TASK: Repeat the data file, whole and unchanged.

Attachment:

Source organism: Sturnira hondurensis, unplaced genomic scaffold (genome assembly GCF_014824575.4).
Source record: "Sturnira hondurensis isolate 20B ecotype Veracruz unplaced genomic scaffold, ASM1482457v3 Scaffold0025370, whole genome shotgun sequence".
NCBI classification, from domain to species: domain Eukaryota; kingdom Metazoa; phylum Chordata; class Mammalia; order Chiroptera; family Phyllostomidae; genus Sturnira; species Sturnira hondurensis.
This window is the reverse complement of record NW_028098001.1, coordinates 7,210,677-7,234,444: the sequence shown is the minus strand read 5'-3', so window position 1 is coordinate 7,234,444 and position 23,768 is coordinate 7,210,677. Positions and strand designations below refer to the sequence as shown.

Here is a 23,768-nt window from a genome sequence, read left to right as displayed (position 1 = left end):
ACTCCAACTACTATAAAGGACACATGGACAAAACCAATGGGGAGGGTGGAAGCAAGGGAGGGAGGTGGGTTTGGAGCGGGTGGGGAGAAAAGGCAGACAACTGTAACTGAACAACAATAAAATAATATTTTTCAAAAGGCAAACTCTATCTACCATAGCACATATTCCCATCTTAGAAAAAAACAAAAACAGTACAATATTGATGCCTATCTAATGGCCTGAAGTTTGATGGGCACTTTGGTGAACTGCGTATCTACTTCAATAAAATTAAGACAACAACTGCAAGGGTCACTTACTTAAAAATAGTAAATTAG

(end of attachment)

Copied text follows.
Source organism: Sturnira hondurensis, unplaced genomic scaffold (genome assembly GCF_014824575.4).
Source record: "Sturnira hondurensis isolate 20B ecotype Veracruz unplaced genomic scaffold, ASM1482457v3 Scaffold0025370, whole genome shotgun sequence".
NCBI classification, from domain to species: domain Eukaryota; kingdom Metazoa; phylum Chordata; class Mammalia; order Chiroptera; family Phyllostomidae; genus Sturnira; species Sturnira hondurensis.
This window is the reverse complement of record NW_028098001.1, coordinates 7,210,677-7,234,444: the sequence shown is the minus strand read 5'-3', so window position 1 is coordinate 7,234,444 and position 23,768 is coordinate 7,210,677. Positions and strand designations below refer to the sequence as shown.

Here is a 23,768-nt window from a genome sequence, read left to right as displayed (position 1 = left end):
ACTCCAACTACTATAAAGGACACATGGACAAAACCAATGGGGAGGGTGGAAGCAAGGGAGGGAGGTGGGTTTGGAGCGGGTGGGGAGAAAAGGCAGACAACTGTAACTGAACAACAATAAAATAATATTTTTCAAAAGGCAAACTCTATCTACCATAGCACATATTCCCATCTTAGAAAAAAACAAAAACAGTACAATATTGATGCCTATCTAATGGCCTGAAGTTTGATGGGCACTTTGGTGAACTGCGTATCTACTTCAATAAAATTAAGACAACAACTGCAAGGGTCACTTACTTAAAAATAGTAAATTAG